Liberal Democrat concern for second biggest shopping centre in Haringey

Local Liberal Democrats have challenged Haringey Council to help struggling retailers in Crouch End. High rents, Council parking schemes and, more recently, the effects of the economic downturn, have all contributed to very difficult trading conditions for Haringey’s second largest shopping centre.

Concerned by the threat to Crouch End’s unique independent shopping environment, Cllr David Winskill has written an open letter to Haringey Labour’s Lead Councillor for Regeneration calling for an urgent meeting to discuss possible action by Haringey Council to help local businesses.

Currently there are sixteen empty shop units and many businesses are reporting trading problems.

Cllr David Winskill, Crouch End, commented:

“I have lived here all my life and seen the effects that several recessions have had on the area. I have written to Cllr Amin to ask for help to see Crouch End through what is fast becoming a crisis. There are a lot of ideas we can discuss and I hope she agrees to treat this as a priority.”

Chris Freeman, of Crouch End Baker Dunns, added:

“The fundamental problem facing shopkeepers is the record levels of rents in the area. If they keep on rising, we are in danger of losing the very businesses that attract people to Crouch End in the first place.”

Andrew Thornton of Budgens, added:

“The Crouch End Project is trying hard to encourage local people to shop local – it’s good for the local economy as well as the environment. I hope Haringey recognise that we want to work in partnership with them and together we can come up with some creative solutions to the challenges all traders face.”

Text of open letter to the Lead Member for Regeneration:

I am sure that you will have picked up from press reports over the last few months that Crouch End (the second biggest shopping centre in the borough) is increasingly coming under severe pressure from the effects of enormous rent rises. The latest casualty, a retail glass and framing business established for over thirty years, has been forced to reduce its floor space by half as it could not afford to trade following a rent review.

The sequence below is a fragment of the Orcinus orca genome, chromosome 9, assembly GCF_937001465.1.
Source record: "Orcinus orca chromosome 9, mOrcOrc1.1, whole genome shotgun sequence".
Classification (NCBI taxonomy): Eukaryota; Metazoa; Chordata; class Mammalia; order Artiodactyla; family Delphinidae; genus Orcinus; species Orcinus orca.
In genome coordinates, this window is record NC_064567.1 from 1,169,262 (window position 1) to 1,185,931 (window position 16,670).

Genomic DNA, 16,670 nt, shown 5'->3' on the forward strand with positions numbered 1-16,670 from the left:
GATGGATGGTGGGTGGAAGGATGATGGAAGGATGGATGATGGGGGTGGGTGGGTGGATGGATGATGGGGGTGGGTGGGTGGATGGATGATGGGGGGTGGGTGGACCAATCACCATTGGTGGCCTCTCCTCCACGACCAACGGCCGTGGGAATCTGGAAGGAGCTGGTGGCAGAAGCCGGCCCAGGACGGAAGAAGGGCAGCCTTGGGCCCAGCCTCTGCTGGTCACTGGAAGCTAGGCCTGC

When I became a councillor in 2002 it was common for individual shops to be paying £25k – £30k a year in rent. It has been reported that a shop near the Clock Tower is paying £70,000.

Sixteen businesses have already been lost including a travel agent, general store, delicatessen, restaurant, carpet shop, chemist, clothes shop, record store and various others. There are now more empty shop units that at any time in a generation.

The shops that have (eventually) been coming in are not replacing like with like. We are becoming over-provided with hairdressers, expensive fashion shops, financial services and coffee shops. There is also the phenomenon that small, independent, family owned businesses are being pushed out by large high street chains who are able to pay above market local rents to secure premises, thus putting more pressure on rentals as they are reviewed. As we lose independent and family shops, Crouch End loses some of its character and attractiveness.

I am concerned that the ability of Crouch End to offer a wide and diverse range of goods and services is becoming compromised. This will be exacerbated when the large Sainsbury’s on Hornsey High Street opens: I fear for the ability of our small family run grocers and green grocers to compete and survive.

Other negative factors affecting Crouch End include –

·The recently introduced Pay and Display which deters impulse buying and disadvantages small shops in relation to large supermarkets with free car parking.
·Wider economic factors which are increasingly starting to bite in peoples’ purses and reduce their spending power.

You will be aware of a self-help initiative run and paid for by our shopkeepers called the Crouch End Project. It sets out to encourage local people to value and use their local shops – completely in accord with the environmental aspirations of Haringey Council and supported by residents.

I would like to invite you to visit Crouch End and meet some traders so they can have the chance to tell you their stories and share their worries for the future.

Then we can perhaps discuss ways that the borough can offer help to this important shopping centre.

Please let me know what dates would be convenient.